TDD by Example is a master piece of Kent Beck. Excelent book with examples of this development methodology. I'd say that TDD is not that good without an architect, as usual, because you've got to decide the API, the interfaces you want as you write the tests and that is a matter of experience.
Ron Jacobs talks very often about his colleague Peter Provost. Peter gives a brilliant point on TDD in this video.
More links regarding TDD:
When you got the feeling that you don't know what to test next or how to face meetings with customers, you can try a more specific way of TDD called Behavior Driven Development. Well, that is my understanding of BDD but I haven't read enough.
Update: (December 12, 2008)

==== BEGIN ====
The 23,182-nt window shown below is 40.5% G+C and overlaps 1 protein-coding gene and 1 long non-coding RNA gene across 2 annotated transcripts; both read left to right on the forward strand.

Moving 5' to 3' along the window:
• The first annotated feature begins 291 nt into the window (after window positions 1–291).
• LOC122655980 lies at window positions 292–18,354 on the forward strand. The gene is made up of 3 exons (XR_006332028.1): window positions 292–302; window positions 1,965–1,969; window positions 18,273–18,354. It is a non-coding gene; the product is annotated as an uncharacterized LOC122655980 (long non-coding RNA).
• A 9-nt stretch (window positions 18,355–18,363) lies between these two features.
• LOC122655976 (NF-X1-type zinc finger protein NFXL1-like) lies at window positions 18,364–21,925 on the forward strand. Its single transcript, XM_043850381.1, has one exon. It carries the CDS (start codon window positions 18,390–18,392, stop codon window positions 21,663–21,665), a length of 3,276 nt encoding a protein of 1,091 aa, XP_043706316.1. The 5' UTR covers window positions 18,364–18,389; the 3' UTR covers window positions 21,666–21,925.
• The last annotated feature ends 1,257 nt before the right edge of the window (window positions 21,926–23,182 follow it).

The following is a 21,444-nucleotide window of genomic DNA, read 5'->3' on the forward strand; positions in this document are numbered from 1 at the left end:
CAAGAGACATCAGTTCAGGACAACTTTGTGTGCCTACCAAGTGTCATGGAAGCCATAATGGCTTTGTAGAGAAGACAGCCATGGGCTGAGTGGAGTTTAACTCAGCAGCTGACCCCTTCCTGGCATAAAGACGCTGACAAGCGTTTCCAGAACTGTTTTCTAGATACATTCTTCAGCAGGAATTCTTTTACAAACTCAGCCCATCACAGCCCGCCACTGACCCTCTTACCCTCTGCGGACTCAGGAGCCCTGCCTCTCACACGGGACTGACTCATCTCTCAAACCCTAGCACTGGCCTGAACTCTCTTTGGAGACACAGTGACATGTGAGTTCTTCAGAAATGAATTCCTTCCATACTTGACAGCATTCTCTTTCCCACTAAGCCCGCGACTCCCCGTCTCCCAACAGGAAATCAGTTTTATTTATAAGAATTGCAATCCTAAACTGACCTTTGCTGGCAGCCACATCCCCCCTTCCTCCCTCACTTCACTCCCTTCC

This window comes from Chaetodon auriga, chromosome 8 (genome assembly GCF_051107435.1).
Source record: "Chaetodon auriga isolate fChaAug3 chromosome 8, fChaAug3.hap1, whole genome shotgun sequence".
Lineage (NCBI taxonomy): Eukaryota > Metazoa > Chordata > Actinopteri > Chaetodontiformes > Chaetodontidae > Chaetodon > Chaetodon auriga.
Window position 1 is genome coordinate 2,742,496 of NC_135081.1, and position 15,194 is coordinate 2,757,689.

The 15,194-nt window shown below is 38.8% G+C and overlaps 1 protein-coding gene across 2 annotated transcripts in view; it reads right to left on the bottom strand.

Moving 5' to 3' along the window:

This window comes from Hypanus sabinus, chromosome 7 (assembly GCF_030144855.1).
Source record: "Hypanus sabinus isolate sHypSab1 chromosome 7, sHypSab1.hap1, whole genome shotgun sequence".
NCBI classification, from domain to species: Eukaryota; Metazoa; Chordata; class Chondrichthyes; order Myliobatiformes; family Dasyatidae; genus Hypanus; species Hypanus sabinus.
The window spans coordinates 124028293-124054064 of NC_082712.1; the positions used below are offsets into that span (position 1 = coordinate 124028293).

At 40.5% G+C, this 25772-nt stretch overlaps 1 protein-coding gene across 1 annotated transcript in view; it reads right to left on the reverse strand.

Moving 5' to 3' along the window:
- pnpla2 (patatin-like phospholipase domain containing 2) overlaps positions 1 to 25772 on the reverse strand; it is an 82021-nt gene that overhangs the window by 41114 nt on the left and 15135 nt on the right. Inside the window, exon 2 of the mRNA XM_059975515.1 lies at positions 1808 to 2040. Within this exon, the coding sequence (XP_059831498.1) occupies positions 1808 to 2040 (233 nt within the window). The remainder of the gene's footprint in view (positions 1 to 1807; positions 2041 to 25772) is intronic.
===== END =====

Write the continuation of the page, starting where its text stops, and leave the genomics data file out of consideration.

Behavior Driven Development is a step further TDD. BDD is useful when you need to test the behavior of your function. Say that the method you're testing is saving some data into the database in some cases, but it returns "success" for this case and also "success" for the case where it does not need to persist any data. When you write the test for such a case, you can't just assert on the returned value. You've got to ask for the behavior. This is a perfect scenario for BDD. Same happens with access to files in the filesystem. Mock objects are a key tool for BDD as they allow you to test behavior without actual database persistence or files access. You can smell BDD when the thing you need to test goes beyond testing a returned value. Sometimes, I like to call BDD, pseudo-acceptance tests, because to me, they are more than unit tests, but still not acceptance tests. They are getting closer to the actual work flow of the application, they are really useful. I'll post about this in the near future.